The plaintiffs appeal from an order of a judge in the Superior Court granting the defendant's motion for summary judgment. On appeal, the plaintiffs argue that the judge below improperly granted summary judgment on their four causes of action: (1) a statutory cause arising from G.L.c. 121B, §§ 32C and 32D (1992 ed.); (2) breach of the warranty of habitability: (3) breach of the covenant of
The relevant facts are these. The plaintiff Jane Doe is a tenant of the defendant New Bedford Housing Authority. She lives at the Shawmut Village public housing project in New Bedford, owned and operated by the defendant and consisting of 170 units in "two-story garden apartments." The plaintiff Jane Roe is also a tenant of the defendant. She lives at the Satellite Village public housing project in New Bedford, owned and operated by the defendant and consisting of 146 units in "two-story garden apartments."
Both housing developments are plagued by unlawful drug activity which occurs in external common areas of the developments. The record reflects that those persons involved in the drug activity on the premises are both tenants and nontenants. The record further reflects that the defendant has attempted, pursuant to a standard provision in its leases, to evict those tenants who are involved in drug activity. The record reveals little or no action on the part of the defendant to remove nontenants. Police patrols in the area are infrequent.
The plaintiffs assert that the crowds of people engaged in drug dealing are so large that the streets and sidewalks of the development are unusable and that the crowds create noise and disturbances and litter the premises with drug paraphernalia. In addition, the plaintiffs contend that pervasive atmosphere of crime prevents them from leaving their apartments at night, from allowing their children to play freely around the developments, and generally from living peacefully and enjoyably in their homes. Both plaintiffs have experienced threats and acts of violence perpetrated against them and their families which they characterize as retribution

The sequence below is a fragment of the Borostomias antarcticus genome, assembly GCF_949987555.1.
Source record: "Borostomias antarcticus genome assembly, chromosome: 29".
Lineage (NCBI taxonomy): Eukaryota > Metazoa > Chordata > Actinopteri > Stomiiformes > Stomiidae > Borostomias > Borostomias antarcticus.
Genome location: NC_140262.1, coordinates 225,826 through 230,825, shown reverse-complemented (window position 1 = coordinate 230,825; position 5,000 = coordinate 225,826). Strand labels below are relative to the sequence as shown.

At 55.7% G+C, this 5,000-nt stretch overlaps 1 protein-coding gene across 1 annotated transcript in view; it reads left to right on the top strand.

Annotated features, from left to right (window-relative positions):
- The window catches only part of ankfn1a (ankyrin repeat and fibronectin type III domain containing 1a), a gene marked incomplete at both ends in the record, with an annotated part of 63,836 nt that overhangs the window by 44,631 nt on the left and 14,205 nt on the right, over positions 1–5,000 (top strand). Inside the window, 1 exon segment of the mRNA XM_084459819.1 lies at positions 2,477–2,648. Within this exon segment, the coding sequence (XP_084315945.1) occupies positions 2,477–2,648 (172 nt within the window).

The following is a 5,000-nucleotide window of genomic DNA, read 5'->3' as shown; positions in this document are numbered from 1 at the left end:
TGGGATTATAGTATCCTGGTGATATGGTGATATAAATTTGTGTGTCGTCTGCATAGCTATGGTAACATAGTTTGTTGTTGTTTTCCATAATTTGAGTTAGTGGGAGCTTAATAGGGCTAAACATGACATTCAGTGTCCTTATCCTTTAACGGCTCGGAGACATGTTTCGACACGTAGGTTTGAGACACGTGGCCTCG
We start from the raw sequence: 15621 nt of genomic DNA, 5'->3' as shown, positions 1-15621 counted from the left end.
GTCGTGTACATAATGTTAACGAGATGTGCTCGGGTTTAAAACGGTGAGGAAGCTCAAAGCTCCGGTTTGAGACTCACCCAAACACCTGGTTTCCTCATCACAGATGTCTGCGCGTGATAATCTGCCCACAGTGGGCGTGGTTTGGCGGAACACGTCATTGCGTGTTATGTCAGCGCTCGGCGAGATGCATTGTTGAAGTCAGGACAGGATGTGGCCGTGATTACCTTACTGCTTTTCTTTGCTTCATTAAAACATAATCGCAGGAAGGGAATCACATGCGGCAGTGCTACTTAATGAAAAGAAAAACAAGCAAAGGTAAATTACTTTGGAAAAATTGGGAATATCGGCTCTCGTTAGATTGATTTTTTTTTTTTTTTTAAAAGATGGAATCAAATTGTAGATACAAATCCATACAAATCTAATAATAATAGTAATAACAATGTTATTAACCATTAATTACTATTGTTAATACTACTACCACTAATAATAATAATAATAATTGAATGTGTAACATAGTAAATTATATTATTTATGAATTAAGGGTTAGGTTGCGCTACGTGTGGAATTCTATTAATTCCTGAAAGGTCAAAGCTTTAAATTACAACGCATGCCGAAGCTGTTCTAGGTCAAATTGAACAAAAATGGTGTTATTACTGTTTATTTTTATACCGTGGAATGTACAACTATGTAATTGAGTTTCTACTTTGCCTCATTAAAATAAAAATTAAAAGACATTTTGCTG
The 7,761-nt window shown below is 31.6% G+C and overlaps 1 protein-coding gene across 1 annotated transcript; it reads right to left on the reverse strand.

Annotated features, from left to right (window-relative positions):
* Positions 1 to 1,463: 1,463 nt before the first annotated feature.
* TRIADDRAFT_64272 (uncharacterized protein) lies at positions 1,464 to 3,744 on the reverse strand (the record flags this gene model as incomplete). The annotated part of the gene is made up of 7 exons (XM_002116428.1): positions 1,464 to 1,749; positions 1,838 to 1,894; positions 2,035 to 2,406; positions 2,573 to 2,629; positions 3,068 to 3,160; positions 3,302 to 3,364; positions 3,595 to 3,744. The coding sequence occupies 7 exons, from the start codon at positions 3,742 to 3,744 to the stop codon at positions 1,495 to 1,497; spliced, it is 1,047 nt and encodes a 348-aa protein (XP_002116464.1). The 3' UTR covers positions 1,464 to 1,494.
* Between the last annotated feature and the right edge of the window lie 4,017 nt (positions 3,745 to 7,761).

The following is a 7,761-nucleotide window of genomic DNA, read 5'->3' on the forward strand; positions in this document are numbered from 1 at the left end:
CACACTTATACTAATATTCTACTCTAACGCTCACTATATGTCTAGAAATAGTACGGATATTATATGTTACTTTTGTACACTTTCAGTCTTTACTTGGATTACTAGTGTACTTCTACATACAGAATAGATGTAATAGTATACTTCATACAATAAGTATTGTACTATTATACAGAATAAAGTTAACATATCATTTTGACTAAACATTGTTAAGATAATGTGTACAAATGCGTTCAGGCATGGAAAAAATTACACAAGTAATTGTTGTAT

The defendant moved for summary judgment and a judge in the Superior Court granted the motion. The plaintiffs appealed. We granted the plaintiffs' application for direct appellate review.
1. G.L.c. 121B, §§ 32C and 32D. The plaintiffs contend that the judge erred in granting summary judgment for the defendant on their claim under G.L.c. 121B, §§ 32C and 32D.
The plaintiffs characterize §§ 32C and 32D as a "statutory obligation to provide adequate security to ... tenants." However, the statutes clearly allow the landlord to file an action to enjoin the presence on the premises of a person engaged in certain unlawful conduct and also allow a tenant to file an action to require the landlord to bring such an action. Although the language of § 32D is clear that it "does not limit any existing nor create any new civil or criminal liability," the granting of summary judgment on the claim under c. 121B, §§ 32C and 32D, was improper because the plaintiffs asserted a valid claim in their complaint and the defendant did not meet its burden of showing absence of any genuine issue of material fact and entitlement to judgment as a matter of law. See Mass. R. Civ. P. 56 (c), 365 Mass. 824 (1974).